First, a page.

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Probe rotation effects on direction of arrival estimation in array-type directional borehole radarNormal access

Authors: S. Ebihara, K. Wada, S. Karasawa and K,. Kawata
Journal name: Near Surface Geophysics
Issue: Vol 15, No 3, June 2017 pp. 286 - 297
DOI: 10.3997/1873-0604.2017012
Language: English
Info: Article, PDF ( 1.17Mb )
Price: € 30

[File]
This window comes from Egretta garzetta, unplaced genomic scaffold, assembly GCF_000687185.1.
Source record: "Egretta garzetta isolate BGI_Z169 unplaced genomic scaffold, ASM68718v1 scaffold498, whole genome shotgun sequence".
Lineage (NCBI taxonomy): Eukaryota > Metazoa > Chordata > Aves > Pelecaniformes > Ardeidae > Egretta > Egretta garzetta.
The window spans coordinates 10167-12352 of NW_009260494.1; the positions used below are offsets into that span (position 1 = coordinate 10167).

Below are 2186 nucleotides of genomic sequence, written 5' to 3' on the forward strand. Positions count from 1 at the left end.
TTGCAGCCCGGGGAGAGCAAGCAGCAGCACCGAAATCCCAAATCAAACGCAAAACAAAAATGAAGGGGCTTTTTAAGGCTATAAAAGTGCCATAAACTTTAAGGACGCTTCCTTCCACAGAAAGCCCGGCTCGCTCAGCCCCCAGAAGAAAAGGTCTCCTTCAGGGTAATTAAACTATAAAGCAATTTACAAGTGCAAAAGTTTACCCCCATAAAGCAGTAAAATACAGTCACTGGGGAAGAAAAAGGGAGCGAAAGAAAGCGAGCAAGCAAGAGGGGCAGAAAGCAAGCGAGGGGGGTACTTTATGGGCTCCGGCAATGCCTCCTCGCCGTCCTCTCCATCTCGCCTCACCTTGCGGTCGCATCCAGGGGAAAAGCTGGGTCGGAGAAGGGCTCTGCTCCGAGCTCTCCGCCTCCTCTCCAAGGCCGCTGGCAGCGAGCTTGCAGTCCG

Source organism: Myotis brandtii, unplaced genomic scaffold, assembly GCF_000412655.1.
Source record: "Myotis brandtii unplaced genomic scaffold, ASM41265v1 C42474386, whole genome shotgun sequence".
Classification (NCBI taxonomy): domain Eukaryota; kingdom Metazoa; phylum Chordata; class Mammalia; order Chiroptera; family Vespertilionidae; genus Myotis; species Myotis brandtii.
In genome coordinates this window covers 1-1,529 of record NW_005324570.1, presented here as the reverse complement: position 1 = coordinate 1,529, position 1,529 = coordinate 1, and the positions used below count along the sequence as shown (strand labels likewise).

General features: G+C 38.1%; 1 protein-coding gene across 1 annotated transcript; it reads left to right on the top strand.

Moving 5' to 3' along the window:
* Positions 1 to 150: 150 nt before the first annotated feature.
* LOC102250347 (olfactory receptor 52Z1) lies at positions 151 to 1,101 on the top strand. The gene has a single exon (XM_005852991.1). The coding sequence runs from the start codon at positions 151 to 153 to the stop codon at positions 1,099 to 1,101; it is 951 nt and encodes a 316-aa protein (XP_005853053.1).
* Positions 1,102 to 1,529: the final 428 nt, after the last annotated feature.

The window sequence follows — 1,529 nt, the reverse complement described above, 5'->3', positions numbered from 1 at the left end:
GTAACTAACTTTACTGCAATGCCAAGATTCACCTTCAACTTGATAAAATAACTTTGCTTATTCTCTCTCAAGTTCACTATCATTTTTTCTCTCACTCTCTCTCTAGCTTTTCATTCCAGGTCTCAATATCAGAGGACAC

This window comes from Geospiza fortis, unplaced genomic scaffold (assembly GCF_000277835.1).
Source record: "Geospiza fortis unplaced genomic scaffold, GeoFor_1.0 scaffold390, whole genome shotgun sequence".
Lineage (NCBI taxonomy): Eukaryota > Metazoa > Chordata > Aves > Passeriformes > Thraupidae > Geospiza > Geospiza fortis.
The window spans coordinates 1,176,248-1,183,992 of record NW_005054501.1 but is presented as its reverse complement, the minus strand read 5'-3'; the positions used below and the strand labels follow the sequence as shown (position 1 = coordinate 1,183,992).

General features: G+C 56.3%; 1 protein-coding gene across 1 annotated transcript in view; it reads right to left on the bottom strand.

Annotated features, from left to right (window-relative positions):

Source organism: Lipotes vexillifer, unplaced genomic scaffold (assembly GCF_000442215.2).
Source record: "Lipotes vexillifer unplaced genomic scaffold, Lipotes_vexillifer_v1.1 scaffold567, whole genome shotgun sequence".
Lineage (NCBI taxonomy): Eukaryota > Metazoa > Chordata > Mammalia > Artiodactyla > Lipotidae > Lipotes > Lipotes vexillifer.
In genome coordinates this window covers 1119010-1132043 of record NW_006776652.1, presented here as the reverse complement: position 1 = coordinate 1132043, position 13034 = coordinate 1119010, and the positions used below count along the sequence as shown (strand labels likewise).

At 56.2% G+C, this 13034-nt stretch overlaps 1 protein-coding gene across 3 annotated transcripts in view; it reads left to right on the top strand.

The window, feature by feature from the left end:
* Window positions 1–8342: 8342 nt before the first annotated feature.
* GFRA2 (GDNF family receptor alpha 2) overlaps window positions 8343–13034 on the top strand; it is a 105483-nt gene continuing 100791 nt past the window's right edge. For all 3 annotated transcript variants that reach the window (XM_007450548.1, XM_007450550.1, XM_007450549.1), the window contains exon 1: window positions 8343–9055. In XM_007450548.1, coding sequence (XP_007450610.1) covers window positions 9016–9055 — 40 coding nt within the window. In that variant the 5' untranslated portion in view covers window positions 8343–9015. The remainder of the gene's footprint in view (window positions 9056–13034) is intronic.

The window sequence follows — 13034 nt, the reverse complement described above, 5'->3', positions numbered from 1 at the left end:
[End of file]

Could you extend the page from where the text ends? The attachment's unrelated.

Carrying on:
This paper discusses the relationship between feeding line delay compensation and direction of arrival estimation in an array-type directional borehole radar. In this radar, since the space available for an array antenna is limited by the borehole diameter, direction of arrival estimation is based on small travel time differences among array elements, and an accurate compensation of feeding line delays is important. Computer simulation confirmed that the radar probe rotation in a borehole leads to errors in the direction of arrival estimation of greater than 15° if the delays associated with the feeding array antenna elements are not compensated to within 0.1 ns. This may be caused by a failure to measure the time delays of electrical circuits around the feeding points of the antenna elements. In this case, we suggest that the lengths of system components other than the coaxial cables should be kept to less than 3 cm. Based on these investigations, we developed an array-type directional borehole radar for a geotechnical project to locate foundation piles. In a field experiment, we confirmed that direction of arrival estimation errors were below about 15°, although the radar probe rotated through more than 180° during the measurement, thanks to correct compensation of the cables. With the correct compensation, we demonstrated three-dimensional location of a buried cylindrical conducting object, which was located at 2 m from the radar in wet soil. We were able to estimate the reflection point position with an accuracy of 34 cm, which is the averaged error of the three-dimensional location, while allowing the radar probe to rotate.

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